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Kempstone Saint Paul Ruin.
Kempstone Saint Paul Ruin.


Kempstone Saint Paul Ruin, On the grounds of my old ex boss David that whilst I worked as a youngster (9-15) at G.A. Wilson of Terrington St Clement. Kempstone has fallen into disrepair. Kempstone is close to nearby Flitcham, maybe the reason for its demise! Kempstone or Kemston Saint Paul Church ruin stands now in weeds and woodland, with its west tower, nave and chancel, this derelict church with its 14th century plain tower, a stoup on the inside, its south door and simple 15th century font with traceried bowl and pedestal. At the time of H. Munro Cautley, there were mention of box pews, a simple trefoil headed piscina, Stuart rails and a 17th century drop-handled bier, with the unusual feature of cross bearers at each end. Kempstone Saint Paul ruin as written by Messent, Square west tower, a clock 8 bells, nave with aisle, chancel and north porch. it contains work of all three periods of Gothic. The ancient font is of interest. There are several memorials to the Fitzroy family, it also has a Piscina in the chancel. What happened to all this? All that survives of the village of Kempstone is a farm and Kempstone Lodge, a grand 18th-century house. The church stands just south-west of the Lodge. The site is 1 mile south of Litcham, and can be reached by a track off the lane to Great Dunham. The church was in good condition when drawn by Ladbrooke in c. 1830, it is now in a very sorry state. The ditch-lined churchyard survives, but has become a copse and trees stand right up to the walls of the church. A large beech tree adjacent to the chancel is actually growing into the north wall. The collapsed and collapsing masonry of the church are a considerable danger. When visited in 1978, the chancel arch was cracked and deformed; by 1983, it had fallen in. The earliest dateable feature is the double-splayed window in the nave south wall. These usually belong to the 11th century, either side of the Conquest of 1066. The western two-thirds of the nave south wall belong to this phase; the south-·west quoins may also belong, but it was impossible to see them. Possibly the north-west quoins are likewise 11th-century; this wall continues up to the north door, from which a thicker wall proceeds (maybe the offset noted in the north wall further east picks up the original wall again). The earliest feature of the chancel is the Decorated east window, dateable like nearby Beeston to the 1340s. Chancel arch and additional windows in nave and chancel are Perpendicular. The west tower, to judge from its ground-floor window, is Perpendicular also. There are several 18th-century additions, including the nave north window, and buttresses north and south of the chancel arch. 19th century work includes the rebuilding of the chancel north wall. The open fireplace and flue built into the chancel south window are probably early 19th century. The nave roof was retiled as late as 1904.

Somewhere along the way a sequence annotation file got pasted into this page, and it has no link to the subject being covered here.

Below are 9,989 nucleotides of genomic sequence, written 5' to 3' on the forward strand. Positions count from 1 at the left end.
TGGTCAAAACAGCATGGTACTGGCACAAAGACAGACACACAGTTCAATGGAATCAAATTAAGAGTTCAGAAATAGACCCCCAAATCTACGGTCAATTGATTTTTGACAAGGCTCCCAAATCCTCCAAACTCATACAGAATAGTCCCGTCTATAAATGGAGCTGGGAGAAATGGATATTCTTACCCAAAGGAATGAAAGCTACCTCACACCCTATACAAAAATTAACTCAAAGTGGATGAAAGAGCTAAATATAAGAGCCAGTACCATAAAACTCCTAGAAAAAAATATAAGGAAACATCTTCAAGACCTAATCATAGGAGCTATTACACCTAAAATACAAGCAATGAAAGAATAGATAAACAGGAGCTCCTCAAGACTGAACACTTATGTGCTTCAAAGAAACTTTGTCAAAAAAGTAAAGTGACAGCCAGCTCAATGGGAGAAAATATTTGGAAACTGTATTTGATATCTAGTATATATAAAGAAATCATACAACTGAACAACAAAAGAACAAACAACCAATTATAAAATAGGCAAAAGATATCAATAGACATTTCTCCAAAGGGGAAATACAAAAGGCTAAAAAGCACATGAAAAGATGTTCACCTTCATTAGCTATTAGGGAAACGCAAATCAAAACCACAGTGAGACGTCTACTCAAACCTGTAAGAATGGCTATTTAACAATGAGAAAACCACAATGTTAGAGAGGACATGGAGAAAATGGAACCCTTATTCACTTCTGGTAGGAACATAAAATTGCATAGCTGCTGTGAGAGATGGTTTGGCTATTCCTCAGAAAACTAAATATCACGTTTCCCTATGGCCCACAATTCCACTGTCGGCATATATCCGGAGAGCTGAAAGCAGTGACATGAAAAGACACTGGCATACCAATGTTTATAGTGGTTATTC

Kempstone Saint Paul Ruin,Postcode:
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